Rudolf Steiner and Christian Rosenkreutz
“Only in our time has it become possible once again to unlock the sources of Rosicrucian wisdom and allow them to flow into the whole of culture… Christian Rosenkreutz has always lived among us and he is with us today too as the guide of spiritual life....
“The spiritual stream related to Christian Rosenkreutz offers the most potent assistance to those who strive to understand the Christ impulse.” —Rudolf Steiner
Rudolf Steiner spoke often of the relationship of Anthroposophy or Spiritual Science to Rosicrucianism, but he spoke less of the being of Christian Rosenkreutz himself. As he said, “To speak of Christian Rosenkreutz presumes a profound trust in the mysteries of the life of the spirit—a trust or faith not in the person of Christian Rosenkreutz, but in the mysteries of spiritual life.”
For Steiner, Christian Rosenkreutz was active in at least three ways. First, as one of the “great leaders of humanity,” he worked to bring esoteric spirituality into the modern world and to lead it into the future. Second, as “the greatest teacher of Christianity” he worked to bring to humanity true “heart knowledge” of Christ through the continued unveiling of the Mystery of Golgotha in the etheric. Third, as a concrete, particular individual being, Steiner had a living, actual, personal relationship with him. As such, because of our failure to understand, Steiner called him “a noble martyr...who, through his way of working, endured, and will in future endure, more than any other person. I say ‘person,’ for the suffering of Christ was the suffering of a god.”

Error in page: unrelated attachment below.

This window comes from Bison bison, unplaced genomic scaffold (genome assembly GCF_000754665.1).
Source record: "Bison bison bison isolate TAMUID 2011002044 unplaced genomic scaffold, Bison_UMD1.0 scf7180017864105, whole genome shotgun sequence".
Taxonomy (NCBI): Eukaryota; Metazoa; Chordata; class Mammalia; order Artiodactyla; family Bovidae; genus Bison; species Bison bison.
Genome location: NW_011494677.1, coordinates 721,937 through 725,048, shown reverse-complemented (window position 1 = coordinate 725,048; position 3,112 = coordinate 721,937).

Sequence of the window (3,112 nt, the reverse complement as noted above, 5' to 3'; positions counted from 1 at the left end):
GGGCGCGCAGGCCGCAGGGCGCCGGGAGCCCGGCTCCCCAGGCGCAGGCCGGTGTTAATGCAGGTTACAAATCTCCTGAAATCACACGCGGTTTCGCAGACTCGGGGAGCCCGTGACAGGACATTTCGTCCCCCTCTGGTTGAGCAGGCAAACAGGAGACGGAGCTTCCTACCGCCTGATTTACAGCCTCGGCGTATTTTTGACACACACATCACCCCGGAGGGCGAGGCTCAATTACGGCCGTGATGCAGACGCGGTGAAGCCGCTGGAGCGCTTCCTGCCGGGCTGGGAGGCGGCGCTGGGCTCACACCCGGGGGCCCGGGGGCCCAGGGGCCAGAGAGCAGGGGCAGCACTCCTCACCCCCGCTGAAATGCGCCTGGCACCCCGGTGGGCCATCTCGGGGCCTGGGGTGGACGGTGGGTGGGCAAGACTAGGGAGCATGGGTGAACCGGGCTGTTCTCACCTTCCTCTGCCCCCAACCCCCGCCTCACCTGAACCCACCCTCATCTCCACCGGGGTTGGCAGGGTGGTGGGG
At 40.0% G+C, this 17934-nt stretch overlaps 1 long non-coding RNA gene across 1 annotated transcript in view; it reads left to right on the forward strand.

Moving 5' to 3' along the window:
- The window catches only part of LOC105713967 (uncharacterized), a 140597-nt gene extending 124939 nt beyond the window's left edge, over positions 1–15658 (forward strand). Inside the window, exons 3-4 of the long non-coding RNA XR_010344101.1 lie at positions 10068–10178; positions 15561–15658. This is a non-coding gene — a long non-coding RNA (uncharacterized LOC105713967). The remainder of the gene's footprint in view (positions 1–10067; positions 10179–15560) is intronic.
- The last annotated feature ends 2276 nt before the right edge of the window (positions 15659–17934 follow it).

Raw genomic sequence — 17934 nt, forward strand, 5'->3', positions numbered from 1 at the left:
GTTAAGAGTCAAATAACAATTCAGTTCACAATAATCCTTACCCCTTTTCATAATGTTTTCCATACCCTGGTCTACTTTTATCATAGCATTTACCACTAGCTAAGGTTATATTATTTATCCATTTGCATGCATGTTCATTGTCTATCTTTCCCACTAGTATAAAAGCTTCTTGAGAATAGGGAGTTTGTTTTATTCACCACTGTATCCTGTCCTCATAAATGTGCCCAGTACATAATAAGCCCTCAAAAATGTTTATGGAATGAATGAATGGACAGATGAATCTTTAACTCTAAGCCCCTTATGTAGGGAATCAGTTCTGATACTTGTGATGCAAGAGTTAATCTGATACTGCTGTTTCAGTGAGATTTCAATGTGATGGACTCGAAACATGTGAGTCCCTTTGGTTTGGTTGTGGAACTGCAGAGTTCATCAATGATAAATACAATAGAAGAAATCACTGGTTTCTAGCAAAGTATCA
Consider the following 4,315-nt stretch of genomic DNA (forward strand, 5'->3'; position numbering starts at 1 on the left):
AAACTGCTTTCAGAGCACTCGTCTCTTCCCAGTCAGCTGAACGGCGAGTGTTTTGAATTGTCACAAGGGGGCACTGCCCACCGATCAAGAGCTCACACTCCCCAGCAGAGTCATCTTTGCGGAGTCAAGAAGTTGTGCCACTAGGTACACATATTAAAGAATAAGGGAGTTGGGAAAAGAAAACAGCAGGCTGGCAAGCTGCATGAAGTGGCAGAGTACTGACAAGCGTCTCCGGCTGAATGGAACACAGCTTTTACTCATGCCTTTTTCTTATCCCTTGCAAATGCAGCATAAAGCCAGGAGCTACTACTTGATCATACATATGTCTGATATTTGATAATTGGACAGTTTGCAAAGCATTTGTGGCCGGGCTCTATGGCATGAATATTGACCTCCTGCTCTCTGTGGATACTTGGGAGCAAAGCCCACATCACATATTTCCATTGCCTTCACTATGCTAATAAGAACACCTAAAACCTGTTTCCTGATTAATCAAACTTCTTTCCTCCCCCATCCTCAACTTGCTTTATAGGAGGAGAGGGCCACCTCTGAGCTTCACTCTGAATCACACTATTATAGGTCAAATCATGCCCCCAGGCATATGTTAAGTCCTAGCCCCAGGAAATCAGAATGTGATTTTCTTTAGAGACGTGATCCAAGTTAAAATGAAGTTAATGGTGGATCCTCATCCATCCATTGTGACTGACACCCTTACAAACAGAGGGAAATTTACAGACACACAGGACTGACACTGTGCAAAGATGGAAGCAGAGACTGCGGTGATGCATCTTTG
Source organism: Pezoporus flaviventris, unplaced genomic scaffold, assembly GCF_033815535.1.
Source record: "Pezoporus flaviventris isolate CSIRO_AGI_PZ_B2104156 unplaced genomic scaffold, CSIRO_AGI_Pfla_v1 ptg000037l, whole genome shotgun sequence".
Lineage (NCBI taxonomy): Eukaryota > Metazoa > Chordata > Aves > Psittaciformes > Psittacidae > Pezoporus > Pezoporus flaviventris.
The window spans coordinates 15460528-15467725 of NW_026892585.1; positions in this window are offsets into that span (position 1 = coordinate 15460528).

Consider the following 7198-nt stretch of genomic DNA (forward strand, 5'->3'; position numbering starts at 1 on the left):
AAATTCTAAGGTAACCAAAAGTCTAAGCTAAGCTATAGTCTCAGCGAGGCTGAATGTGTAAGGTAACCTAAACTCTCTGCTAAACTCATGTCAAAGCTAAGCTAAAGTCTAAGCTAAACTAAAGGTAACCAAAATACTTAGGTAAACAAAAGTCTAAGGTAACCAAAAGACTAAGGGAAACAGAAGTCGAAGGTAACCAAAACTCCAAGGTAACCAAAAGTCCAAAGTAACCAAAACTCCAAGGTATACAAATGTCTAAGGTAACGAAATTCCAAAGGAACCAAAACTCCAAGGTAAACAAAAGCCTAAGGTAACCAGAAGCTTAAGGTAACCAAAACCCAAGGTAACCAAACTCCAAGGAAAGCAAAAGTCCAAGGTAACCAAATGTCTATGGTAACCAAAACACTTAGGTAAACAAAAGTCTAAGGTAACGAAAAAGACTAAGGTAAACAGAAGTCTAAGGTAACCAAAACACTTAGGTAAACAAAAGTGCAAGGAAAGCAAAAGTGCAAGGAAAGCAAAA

In the first part of this inspiring book—a work of devotion both to Rudolf Steiner and to Christian Rosenkreutz—Peter Selg, as “The Great Servant of Christ Jesus,” gives a detailed, chronological, and fascinating account of Steiner’s portrayal and, as much as possible, experiences of Christian Rosenkreutz. He shows how Steiner had essentially two teachers: the Master Jesus (Zoroaster) and Christian Rosenkreutz. Moreover, Selg shows how these two, with Rudolf Steiner, unfolded spiritual science for our time. In the second part, he shows how all this culminates, astonishingly and miraculously, in the Michael School as it manifested in the First Class.
Rudolf Steiner and Christian Rosenkreutz concludes with an appendix containing the text of the original (1614) Fama, or “Announcement of the Rosicrucian Brotherhood.”
All those interested in the esoteric foundations of Anthroposophy or in the true meaning of Rosicrucianism will be find this book of great value.